Domain and attribute constraints constrain relations for consistency with properties. We have intimated that tuple and multituple constraints ensure consistency with intra-group c-relationships. So all we have to do is formalize BRs that express the relationships using a FOPL-based relational data sublanguage. And herein lies the difficulty: the industry has not produced such a language. Misconceptions notwithstanding, SQL:

  • Is not truly/fully relational;
  • Is not just the data sublanguage that it ought to be;
  • Is a poorly designed language;
  • It is not well-defined, especially wrt constraint expression.

and it would be limiting and possibly misleading to use for learning purposes. 

About the only option is to use FOPL directly, but it is inaccessible to most practitioners and they would not be able to use it in practice anyway, which will only invite more claims of "theory and, therefore, not practical". This would be, of course, fallacious -- it's precisely because constraints are expressible in FOPL that the theory (RDM) is practical -- it just needs a language that is adapted for database management, which precisely what a relational data sublanguage is supposed to be. Be that as it may, what to do in its absence? We will attempt to express all the constraints in FOPL in the forthcoming re-write of our paper, Conceptual Modeling for Relational Database Design. What we can do within the limits of this post, is illustrate multituple constraints, by taking advantage of a neat constraint simplification in RDM.

Multituple Constraints

We have identified in Part 2 three types of intra-group c-relationship that must be formalized as constraints:

  • General dependencies (GD) of every 1OP on the name;
  • Name uniqueness; and
  • Functional dependencies (FD) of every 1OP on the name.

where name stands-in for entities. Because name uniqueness and FDs are relationships between all entities of a group, they are collective 3OPs of the groups that formalize as multituple constraints. 1OPs are represented by attributes and name by a PK.

A database relation represents a group of entities of a single type and is by definition and design in 5NF. The only dependencies that hold in it are FDs of non-key attributes on the PK. So, for the PRODUCTS relation in our running example, the FDs would be expressed as follows in FOPL:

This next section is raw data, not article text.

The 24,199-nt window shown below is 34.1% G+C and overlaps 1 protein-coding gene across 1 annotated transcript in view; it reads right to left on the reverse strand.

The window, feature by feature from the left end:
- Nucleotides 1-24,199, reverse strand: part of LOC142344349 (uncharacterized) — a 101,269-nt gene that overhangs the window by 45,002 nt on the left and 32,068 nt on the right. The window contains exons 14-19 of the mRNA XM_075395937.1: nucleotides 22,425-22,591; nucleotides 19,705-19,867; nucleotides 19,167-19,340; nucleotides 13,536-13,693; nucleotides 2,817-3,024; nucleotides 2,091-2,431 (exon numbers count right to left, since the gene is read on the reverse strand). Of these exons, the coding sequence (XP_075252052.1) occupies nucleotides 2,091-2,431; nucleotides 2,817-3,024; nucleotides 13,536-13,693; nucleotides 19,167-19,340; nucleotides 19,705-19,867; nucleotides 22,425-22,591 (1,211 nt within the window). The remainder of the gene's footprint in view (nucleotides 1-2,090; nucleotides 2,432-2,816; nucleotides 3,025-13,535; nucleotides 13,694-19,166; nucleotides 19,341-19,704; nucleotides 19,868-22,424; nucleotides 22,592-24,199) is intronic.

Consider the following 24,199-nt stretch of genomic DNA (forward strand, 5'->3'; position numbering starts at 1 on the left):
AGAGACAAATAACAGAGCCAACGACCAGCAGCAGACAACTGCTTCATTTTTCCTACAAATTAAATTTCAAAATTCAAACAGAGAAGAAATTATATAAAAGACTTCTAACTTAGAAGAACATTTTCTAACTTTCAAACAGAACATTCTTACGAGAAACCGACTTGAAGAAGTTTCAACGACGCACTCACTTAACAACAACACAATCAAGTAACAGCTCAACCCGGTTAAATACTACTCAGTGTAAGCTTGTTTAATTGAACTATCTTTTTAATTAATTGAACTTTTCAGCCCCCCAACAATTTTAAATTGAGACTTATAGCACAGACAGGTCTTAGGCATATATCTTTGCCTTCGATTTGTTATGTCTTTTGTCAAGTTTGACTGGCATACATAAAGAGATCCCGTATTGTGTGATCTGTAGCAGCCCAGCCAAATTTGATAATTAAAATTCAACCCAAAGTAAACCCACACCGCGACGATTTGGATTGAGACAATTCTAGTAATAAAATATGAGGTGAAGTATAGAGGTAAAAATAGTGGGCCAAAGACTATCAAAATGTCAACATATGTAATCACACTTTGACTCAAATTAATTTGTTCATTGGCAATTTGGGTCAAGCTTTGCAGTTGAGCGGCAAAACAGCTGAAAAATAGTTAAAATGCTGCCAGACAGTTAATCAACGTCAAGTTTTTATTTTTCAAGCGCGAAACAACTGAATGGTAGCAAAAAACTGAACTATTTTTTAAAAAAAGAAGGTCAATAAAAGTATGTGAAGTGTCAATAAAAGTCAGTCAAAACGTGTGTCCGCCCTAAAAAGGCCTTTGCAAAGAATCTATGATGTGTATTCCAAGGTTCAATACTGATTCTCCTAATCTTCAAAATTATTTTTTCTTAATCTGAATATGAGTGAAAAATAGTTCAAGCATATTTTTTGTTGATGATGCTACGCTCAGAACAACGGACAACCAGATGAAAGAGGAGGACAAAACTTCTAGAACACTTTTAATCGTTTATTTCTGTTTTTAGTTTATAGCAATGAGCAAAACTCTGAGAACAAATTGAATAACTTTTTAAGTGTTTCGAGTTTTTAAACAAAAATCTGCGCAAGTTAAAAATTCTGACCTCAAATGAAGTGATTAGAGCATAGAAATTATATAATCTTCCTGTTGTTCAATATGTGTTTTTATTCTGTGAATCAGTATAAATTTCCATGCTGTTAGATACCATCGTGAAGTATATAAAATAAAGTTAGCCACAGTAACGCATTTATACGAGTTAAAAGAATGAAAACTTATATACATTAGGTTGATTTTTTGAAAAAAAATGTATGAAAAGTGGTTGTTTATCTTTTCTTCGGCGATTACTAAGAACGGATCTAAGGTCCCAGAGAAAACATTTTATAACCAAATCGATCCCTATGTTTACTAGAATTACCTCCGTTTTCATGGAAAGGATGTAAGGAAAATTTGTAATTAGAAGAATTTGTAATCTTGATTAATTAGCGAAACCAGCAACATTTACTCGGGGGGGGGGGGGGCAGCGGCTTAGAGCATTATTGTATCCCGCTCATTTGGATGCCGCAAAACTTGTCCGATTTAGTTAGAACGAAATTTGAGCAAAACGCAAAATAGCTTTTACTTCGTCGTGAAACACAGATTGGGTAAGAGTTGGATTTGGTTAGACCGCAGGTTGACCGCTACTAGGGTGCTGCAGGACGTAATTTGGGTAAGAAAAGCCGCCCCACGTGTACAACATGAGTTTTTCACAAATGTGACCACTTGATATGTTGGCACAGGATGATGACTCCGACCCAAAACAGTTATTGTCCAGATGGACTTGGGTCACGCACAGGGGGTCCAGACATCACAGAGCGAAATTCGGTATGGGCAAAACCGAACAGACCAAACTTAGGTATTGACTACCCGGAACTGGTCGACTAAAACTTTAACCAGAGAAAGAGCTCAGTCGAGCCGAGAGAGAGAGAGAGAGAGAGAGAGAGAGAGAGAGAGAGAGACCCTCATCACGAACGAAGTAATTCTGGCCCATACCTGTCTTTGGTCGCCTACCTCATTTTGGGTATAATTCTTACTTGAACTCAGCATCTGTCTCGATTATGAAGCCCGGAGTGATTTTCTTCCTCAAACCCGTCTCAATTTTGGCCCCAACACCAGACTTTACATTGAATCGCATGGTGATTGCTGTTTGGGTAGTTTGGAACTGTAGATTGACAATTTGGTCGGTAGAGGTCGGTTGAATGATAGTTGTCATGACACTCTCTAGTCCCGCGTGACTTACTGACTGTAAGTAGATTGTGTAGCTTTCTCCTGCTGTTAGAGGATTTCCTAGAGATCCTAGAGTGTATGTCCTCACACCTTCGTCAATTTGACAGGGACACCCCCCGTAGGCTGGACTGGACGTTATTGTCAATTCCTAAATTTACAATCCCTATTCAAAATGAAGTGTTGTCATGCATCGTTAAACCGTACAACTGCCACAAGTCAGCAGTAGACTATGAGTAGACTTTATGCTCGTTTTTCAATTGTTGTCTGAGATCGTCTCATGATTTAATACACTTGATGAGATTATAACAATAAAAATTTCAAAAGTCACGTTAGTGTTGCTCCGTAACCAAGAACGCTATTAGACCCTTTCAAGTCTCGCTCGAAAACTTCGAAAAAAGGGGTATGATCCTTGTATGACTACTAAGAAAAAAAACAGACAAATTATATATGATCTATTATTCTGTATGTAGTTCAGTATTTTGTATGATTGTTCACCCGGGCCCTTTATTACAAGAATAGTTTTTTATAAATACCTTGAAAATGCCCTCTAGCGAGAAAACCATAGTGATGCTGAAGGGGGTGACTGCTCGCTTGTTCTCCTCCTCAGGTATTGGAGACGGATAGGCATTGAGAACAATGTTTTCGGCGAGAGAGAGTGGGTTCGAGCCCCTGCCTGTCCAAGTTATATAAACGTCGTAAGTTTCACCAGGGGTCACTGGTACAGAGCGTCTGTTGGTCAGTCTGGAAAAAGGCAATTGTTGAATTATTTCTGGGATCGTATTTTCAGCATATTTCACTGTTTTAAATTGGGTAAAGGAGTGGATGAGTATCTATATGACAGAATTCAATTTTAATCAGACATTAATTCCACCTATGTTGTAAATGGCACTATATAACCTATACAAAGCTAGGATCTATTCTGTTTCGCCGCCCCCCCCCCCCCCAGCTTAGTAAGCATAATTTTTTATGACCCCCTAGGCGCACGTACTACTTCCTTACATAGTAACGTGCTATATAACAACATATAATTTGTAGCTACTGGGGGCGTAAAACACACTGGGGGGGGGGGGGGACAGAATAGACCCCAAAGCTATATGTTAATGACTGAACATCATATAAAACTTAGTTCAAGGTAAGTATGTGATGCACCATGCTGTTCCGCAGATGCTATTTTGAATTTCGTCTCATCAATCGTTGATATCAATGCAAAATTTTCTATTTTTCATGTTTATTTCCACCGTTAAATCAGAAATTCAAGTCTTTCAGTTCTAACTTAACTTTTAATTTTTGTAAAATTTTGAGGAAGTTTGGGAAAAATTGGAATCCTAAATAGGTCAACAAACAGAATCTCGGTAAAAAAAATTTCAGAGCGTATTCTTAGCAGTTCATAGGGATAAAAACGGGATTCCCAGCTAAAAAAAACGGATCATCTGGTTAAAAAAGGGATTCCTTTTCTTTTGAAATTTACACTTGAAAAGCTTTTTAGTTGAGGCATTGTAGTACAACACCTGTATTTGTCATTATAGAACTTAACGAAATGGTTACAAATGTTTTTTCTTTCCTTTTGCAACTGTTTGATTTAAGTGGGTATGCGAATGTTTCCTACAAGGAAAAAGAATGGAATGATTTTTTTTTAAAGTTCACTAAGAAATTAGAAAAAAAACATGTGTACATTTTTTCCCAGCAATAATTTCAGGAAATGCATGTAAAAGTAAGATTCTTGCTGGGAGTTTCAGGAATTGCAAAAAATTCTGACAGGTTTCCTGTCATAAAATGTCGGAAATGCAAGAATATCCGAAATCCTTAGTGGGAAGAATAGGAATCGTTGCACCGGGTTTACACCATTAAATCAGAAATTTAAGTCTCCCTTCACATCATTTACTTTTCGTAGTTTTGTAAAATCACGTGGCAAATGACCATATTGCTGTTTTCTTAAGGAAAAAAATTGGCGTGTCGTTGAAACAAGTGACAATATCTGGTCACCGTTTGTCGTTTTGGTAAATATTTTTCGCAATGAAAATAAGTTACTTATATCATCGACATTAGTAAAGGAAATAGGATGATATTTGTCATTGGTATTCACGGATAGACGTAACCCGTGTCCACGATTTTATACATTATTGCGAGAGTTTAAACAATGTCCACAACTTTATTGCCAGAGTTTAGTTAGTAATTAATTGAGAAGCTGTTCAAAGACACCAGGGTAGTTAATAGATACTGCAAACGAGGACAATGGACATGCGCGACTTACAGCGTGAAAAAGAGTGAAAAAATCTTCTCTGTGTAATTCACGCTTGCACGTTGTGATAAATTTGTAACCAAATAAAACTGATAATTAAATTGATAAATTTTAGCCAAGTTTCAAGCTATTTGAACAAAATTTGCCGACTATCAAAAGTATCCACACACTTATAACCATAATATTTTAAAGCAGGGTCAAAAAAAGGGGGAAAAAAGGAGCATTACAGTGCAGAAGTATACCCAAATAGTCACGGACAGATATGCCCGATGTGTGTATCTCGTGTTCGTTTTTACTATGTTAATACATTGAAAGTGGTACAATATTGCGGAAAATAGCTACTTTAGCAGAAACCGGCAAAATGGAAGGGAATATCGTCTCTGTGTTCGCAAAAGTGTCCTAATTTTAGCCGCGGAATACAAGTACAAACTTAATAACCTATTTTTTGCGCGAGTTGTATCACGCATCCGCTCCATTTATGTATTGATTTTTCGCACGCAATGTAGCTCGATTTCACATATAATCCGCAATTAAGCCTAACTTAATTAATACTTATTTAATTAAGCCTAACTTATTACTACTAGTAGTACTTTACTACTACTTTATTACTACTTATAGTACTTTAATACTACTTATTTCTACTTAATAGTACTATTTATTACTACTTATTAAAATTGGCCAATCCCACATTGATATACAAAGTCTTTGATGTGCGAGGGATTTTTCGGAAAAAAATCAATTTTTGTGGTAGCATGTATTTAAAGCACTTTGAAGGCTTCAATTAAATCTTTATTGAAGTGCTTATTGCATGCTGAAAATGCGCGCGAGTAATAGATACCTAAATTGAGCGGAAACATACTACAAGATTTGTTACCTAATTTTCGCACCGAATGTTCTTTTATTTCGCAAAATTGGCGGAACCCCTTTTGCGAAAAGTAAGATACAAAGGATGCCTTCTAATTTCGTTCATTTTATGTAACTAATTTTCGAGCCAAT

∀pID ∀pname ∀price ∀pname ′∀price′ PRODUCTS (pID,price,pname) ∧ PRODUCTS(pid,pname′,price′) → pname = pname′ ∧ price = price′
which in "English" reads:
Forall pIDs forall pnames forall prices forall pname′s forall price′s pname and price are functionally dependent on pID and pname′ and price′ are functionally dependent on pID implies pname = pname′ and price = price′.
which a data sublanguage would have to express and probably simplify in some specific syntax.

But we have seen that in a group of entities of a single type, the conjunction of name uniqueness and general dependencies of defining 1OPs on the name is equivalent to FDs of defining 1OPs on the name. Since the PK is mandatory in a database relation, the mandate satisfies the simple dependencies, so the only constraint that needs to be explicitly declared is the name uniqueness constraint! This constraint can be expressed declaratively similarly to just like SQL does with the PRIMARY KEY clause in the CREATE TABLE statement. Compare this to denormalized relations, which "bundle" multiple entity types and add dependencies for which complex constraints must be declared explicitly and enforced (see FOL Modeling of Integrity Constraints (Dependencies).

We started with the quotes in Part 1 that show that among the many misconceptions about the RDM, one is that the only relationships it can express is among entity members of different groups (i.e., those represented in relational databases by FK (referential) constraints). We have shown here that not only it supports at least three intra-group relationships, but it does so having to declare and enforce only one of them explicitly. But in the absence of foundation knowledge, the industry is chockful of fallacies and misconceptions.

For the rest of the relationships stay tuned for the re-write of the paper Conceptual Modeling for Relational Database Design.